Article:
Presentation 2: Chapters 13-16 (first failed model and overview of research project that was supporting Watson’s fellowship) (Josie)
Presentation 3: Chapters 17-20 (thinking more about a new model with Chargaff’s rules for base pairing and other research while Franklin obtained better X-ray diffraction images) (Josh)
(Dec 4) The Double Helix
Presentation 1: Chapters 21-24 (Pauling’s incorrect model, Watson see’s Franklin’s X-ray diffraction image w/out her knowledge, working more on the model) (Sydney)
Presentation 2: Chapters 25-29 (making the structural model and publication) (Tiffany
(Dec 4) How should credit be allocated? What are some publication mechanisms for providing credit? (See here,here,, and, here.)
Presentation 1: Who were Eunice Foote and Fanny Hesse? Were the contributions of these historical characters overlooked or reported? If we could go back in time, how might these situations have been addressed to resolve potential credit issues? (Scarlett)
Presentation 2: Newton said, "If I have seen further it is by standing on the shoulders of Giants." Darwin is considered one of the greatest biologists. Whose shoulders did he stand upon? What were their contributions? (Hayli)
(Dec 11) Can an individual's scientific work be viewed independently of the persons character? Are all good scientists' individuals with strong moral character? (See here,here,here,here,here, and here)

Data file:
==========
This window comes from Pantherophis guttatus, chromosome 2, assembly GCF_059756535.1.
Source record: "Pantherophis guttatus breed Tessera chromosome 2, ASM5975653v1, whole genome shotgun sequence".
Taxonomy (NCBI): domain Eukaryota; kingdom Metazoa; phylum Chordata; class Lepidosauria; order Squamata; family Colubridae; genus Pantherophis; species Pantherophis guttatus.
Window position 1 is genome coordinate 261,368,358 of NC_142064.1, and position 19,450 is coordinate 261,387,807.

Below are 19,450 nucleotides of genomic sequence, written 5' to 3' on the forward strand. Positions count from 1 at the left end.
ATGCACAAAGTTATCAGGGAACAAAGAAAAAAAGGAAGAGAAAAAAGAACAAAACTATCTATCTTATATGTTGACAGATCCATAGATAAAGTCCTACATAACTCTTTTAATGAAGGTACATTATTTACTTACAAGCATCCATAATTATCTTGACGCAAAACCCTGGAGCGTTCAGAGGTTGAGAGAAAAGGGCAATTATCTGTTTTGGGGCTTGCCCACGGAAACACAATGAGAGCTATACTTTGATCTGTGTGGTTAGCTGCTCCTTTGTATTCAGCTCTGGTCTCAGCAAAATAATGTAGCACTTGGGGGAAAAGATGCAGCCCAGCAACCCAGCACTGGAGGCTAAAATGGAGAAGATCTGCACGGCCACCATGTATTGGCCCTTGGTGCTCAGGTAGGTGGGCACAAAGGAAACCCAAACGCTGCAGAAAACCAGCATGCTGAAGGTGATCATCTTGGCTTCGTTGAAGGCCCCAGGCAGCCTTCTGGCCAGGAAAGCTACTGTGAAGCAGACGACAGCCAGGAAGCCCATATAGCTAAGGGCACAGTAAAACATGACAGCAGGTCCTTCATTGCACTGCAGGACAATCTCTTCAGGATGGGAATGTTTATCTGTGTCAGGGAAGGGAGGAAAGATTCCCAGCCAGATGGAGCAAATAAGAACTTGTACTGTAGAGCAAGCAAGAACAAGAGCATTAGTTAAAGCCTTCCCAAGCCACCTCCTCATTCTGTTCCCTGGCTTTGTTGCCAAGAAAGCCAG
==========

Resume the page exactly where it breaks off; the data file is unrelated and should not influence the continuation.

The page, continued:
Presentation 1: Who is James Watson? What were his contributions within the scientific community? (Jenna)
Presentation 2: Outline some examples of questionable character and behavior that Dr. Watson has publicly exhibited. How has the scientific community responded to his views and behavior? (Madeline Bradley)
Presentation 3: How may internationally recognized scientists influence social norms and culture within the scientific community? Is it possible to clearly separate the science from the moral character of an accomplished scientist? (Livia)
Presentation 4: How can we determine that a person is no longer competent to make their own medical decisions? (Olivia C)